In all honesty, when I strip everything away and ask why I am a teacher I simply say, what kind of human being do I want to create for the future? Can an arts education help with that? By golly, it can.
The hypocrisy of it is, is that many companies are craving creative individuals who are able to problem solve, strategise and collaborate in flexible and new ways, these being many of the skills Drama develops but something that education reformists seem to fail to see.
I know I am preaching to the converted and the argument can emotionally weigh all of us down sometimes. But then I think about what I do in the classroom everyday and I know that what is happening in that room is making a world of difference to a child’s social and emotional growth far beyond anything Michael Gove, Christopher Pyne, or any other political reformist could understand. I’ve seen it. My students have told me the impact it has had on their lives. Parents have thanked me for it. Having been to school 30 years ago does not mean you understand education today or its needs and is why we must all unfortunately, continue to fight for it. Short sightedness is a common trait in politics.
In 2014 many of you, once again, will face being on the defensive in front of your school board, at elective informational evening and during parent/teacher conferences. Many parents will perhaps need reassurance that Drama is a worthwhile subject after being subject to all the rhetoric.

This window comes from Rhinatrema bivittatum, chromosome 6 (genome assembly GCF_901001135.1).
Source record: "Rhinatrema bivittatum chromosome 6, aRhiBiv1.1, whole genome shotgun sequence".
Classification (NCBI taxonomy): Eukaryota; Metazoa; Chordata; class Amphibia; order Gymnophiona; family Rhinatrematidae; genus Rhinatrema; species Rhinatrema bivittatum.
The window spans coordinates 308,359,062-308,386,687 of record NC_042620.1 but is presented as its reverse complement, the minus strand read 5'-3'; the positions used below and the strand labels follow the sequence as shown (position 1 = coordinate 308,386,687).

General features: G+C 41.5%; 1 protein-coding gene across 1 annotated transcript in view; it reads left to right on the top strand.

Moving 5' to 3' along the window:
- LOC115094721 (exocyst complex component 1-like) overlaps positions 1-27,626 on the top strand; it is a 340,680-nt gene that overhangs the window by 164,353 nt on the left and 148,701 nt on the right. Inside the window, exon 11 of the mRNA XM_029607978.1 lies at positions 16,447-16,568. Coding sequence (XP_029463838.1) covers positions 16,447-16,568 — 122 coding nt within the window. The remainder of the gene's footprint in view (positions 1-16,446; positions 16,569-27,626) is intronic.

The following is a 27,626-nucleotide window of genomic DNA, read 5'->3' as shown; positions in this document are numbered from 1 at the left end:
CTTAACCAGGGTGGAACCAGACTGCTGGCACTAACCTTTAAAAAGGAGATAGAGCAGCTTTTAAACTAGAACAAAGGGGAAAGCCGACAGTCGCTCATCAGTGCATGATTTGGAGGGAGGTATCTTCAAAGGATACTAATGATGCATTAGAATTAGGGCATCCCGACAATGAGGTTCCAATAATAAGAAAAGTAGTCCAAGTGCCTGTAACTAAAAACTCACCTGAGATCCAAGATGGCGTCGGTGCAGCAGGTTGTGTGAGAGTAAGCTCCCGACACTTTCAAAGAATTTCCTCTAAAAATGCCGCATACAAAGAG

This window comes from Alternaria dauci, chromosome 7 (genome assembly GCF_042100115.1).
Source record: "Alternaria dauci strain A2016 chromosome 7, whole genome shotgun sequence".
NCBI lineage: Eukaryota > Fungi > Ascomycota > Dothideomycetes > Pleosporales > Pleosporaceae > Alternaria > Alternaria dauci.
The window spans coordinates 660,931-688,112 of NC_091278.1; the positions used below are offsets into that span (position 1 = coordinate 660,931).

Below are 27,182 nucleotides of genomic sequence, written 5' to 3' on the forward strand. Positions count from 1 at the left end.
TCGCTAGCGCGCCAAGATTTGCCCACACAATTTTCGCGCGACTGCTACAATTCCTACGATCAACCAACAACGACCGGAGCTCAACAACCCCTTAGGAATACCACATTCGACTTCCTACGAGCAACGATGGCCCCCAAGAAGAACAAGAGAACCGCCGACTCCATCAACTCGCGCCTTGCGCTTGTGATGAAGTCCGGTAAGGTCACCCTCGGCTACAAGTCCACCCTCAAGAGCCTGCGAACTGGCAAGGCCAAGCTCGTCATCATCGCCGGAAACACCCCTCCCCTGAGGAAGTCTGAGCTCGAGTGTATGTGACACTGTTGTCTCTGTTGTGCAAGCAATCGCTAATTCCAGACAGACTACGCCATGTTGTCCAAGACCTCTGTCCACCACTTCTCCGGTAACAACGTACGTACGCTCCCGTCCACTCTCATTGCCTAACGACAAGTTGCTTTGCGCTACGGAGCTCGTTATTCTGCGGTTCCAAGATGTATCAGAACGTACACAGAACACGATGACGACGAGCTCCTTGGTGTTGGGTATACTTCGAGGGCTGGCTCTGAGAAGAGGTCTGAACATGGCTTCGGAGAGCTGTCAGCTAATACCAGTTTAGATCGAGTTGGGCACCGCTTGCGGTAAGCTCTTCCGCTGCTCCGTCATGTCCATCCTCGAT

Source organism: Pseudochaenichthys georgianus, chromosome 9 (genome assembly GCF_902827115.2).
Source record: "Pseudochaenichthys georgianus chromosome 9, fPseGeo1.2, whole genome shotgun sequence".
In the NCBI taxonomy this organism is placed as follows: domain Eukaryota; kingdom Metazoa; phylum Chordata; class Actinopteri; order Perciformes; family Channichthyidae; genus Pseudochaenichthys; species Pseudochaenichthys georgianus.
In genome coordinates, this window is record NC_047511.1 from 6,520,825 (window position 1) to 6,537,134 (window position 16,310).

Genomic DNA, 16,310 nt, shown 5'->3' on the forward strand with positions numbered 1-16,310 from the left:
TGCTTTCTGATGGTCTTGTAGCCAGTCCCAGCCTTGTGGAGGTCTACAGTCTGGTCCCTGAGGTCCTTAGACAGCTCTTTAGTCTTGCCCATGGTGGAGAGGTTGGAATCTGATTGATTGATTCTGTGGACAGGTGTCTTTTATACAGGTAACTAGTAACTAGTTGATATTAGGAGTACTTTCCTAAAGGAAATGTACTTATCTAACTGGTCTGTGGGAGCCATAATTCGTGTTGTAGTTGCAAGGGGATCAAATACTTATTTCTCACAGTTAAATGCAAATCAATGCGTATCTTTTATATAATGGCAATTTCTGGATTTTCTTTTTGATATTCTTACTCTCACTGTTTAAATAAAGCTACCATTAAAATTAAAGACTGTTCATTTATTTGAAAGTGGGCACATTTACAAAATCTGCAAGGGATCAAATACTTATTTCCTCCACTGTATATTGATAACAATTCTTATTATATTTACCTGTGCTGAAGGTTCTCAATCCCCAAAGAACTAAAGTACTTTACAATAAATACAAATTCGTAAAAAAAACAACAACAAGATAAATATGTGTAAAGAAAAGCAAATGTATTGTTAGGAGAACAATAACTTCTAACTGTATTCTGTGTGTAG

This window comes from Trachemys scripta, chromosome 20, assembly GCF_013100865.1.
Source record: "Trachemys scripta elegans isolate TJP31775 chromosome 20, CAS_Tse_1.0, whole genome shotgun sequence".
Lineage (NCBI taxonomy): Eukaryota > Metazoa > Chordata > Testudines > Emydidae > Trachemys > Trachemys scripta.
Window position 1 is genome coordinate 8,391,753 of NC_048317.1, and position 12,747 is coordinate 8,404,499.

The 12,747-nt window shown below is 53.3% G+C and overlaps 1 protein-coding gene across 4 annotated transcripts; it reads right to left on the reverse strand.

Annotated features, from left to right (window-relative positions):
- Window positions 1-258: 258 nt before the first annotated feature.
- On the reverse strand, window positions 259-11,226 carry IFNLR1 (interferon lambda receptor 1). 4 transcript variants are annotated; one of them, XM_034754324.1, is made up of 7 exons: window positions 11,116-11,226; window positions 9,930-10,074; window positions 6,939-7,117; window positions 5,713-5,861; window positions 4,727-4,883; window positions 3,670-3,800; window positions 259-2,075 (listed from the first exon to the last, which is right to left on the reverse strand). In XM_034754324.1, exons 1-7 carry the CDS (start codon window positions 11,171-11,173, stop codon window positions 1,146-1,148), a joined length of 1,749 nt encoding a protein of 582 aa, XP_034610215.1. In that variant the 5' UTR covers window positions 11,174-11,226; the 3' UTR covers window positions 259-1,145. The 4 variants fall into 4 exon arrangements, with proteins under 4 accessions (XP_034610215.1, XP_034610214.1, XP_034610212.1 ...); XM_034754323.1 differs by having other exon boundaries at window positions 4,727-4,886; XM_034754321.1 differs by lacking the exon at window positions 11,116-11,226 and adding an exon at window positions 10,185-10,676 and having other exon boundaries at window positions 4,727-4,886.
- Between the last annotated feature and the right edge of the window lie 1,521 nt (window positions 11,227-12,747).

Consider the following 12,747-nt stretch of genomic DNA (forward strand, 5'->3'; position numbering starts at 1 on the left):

In case anyone you speak to is in doubt and you need a good argument up your sleeve I leave you with the following: In response to the above mentioned article, one of my Drama colleagues @loucopolous posted on the Drama Peeps Facebook page the following benefits of a drama education for any future medical practitioners:
1. Communication both physical and verbal – especially reading subtext in others.
2. Collaboration with other healthcare professionals to achieve results by a specified time.
3. Ability to improvise in a difficult situation whilst staying calm.
4. Bedside manner – through empathy developed in co-operation.
5. High level literacy skills including understanding of audience and social context.
6. Understanding of the use of applied drama for social health and preventative medicine.
Wouldn’t you want your doctor to be able to do all of these things?
BE COURAGEOUSLY CREATIVE: You can take action today through the people you support in school systems and on a larger scale, in politics. Businesses, you can also impact school curricula. Tell schools what you want in your future employees. You can also be advocates for the arts!
Thank you Karla for your wonderful explanation of Why Do the Arts Matter! Why Do The Arts Matter to you? Email: Carrie@ArtistThink.com to help support and celebrate the arts by sharing your perspective.